Customs, not rules, now reign supreme

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“The Rules aren’t really The Rules any more,” Dr. Ash said during one of our English Education classes, of those irrefutable Rules of Spelling, Grammar and Usage that are said to govern our language and how we use it.

“No, they’re the Rules,” the Inner Voice said. “It’s non-negotiable. We capitalize them because you can’t revoke them. What is she on?”

“We have customs now. Customs can change and be modified with use, letting the users of the language make choices as the language to continue to grow and expand,” Ash said.

“Absolute twaddle,” the Inner Voice said then, almost two years ago.
The Inner Voice now – well, Dr. Ash may have had a point.
Take the grandfather of all of the Rules, “I before E, except after C,” as a prime example.
We grew up with the bedrock certainty that when questions of spelling arose involving those tricky vowels, our handy mnemonic device would be there to bail us out. The I would come before the E.

The Rule said it. It had to be so.
It was The Rule, after all.

Ancient. Species. Science. Society. (To name just a few)
All I, followed by E, directly after C.
So much for the rule of The Rule.
Once the monolithic Rules come falling down, it’s easier to pick apart the lesser ones.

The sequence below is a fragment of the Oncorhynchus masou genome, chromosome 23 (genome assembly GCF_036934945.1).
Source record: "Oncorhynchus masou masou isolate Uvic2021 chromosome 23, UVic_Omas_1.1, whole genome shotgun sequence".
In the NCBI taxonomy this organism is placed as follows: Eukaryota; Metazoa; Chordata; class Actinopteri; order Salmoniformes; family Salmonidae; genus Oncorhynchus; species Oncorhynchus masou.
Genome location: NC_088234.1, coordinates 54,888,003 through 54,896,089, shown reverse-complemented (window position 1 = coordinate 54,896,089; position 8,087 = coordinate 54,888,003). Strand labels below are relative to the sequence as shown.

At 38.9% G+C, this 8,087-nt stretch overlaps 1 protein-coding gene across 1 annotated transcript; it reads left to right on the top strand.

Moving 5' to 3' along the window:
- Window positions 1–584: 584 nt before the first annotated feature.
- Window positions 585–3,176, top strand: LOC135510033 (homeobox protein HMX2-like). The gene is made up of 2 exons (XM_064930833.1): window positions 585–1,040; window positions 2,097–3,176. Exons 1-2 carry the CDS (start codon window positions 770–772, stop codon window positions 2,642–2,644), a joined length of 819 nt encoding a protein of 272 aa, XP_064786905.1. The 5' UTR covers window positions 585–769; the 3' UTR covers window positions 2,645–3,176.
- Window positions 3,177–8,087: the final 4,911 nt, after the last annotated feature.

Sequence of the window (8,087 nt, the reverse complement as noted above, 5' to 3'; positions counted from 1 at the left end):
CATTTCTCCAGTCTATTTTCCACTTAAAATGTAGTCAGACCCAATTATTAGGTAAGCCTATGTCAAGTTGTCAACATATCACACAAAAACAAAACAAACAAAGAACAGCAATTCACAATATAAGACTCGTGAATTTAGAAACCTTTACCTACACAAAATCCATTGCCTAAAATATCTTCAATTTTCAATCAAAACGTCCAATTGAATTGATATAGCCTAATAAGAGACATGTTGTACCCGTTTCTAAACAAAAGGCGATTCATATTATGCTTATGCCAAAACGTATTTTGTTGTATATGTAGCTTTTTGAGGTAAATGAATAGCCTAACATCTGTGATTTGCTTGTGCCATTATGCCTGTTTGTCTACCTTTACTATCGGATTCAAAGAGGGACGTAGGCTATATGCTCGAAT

Why bother with putting that comma before ‘and’ in items in a series? Folks aren’t going to notice the

Oxford comma, and even fewer will know it by its hoity-toity name.
It’s unnecessary, taking up time, space and valuable ink, so journalists are taught to avoid it at all costs. Even my fellow English majors are split as to whether to teach it to their students, which is why people use the comma at will, changing usage even throughout their own writing.

Truth be told, it isn’t vital. It might provide pause for breath or reflection, so you might have time to say

“Well, that is indeed a list of items,” or some such benign exclamatory remark.
We live in the world of customs now, not rules. Customs allow change as change is needed.
Utility, not allegiance to moribund mechanical mores, is the key.
We need our language to be ready to move with us at our speed, and rules just slow that process down. Activity creates definition, and we are taught to mobilize our language to use it as we choose to, empowering us to be masters of our own lingual destinies.

Verb frequently and explicitly.
(Think of how many times you’ve used the verb “Google,” as in “Google it” in such a fashion. We use it 10 times a day around the office.)

Adjectivize words as you need them.
(Any student of Auburn University’s Don Wehrs knows this trick, as we’re empowered to use Wehrsian adjectives whether talking about the Austenian narrator or Garcia-Marquezian magical realism.) Simply do what you feel and worry about defining it later.

We create rules in order to bring structure and function to a world that lacks both, but we strict grammarians should learn not to fight against the natural order of things.

Chaos will always revert to chaos, regardless of the many preventatives and precautions in which weput our faith.

The rule of The Rules is over, and, unlike the customs that replace them, that seems doubtful to change.

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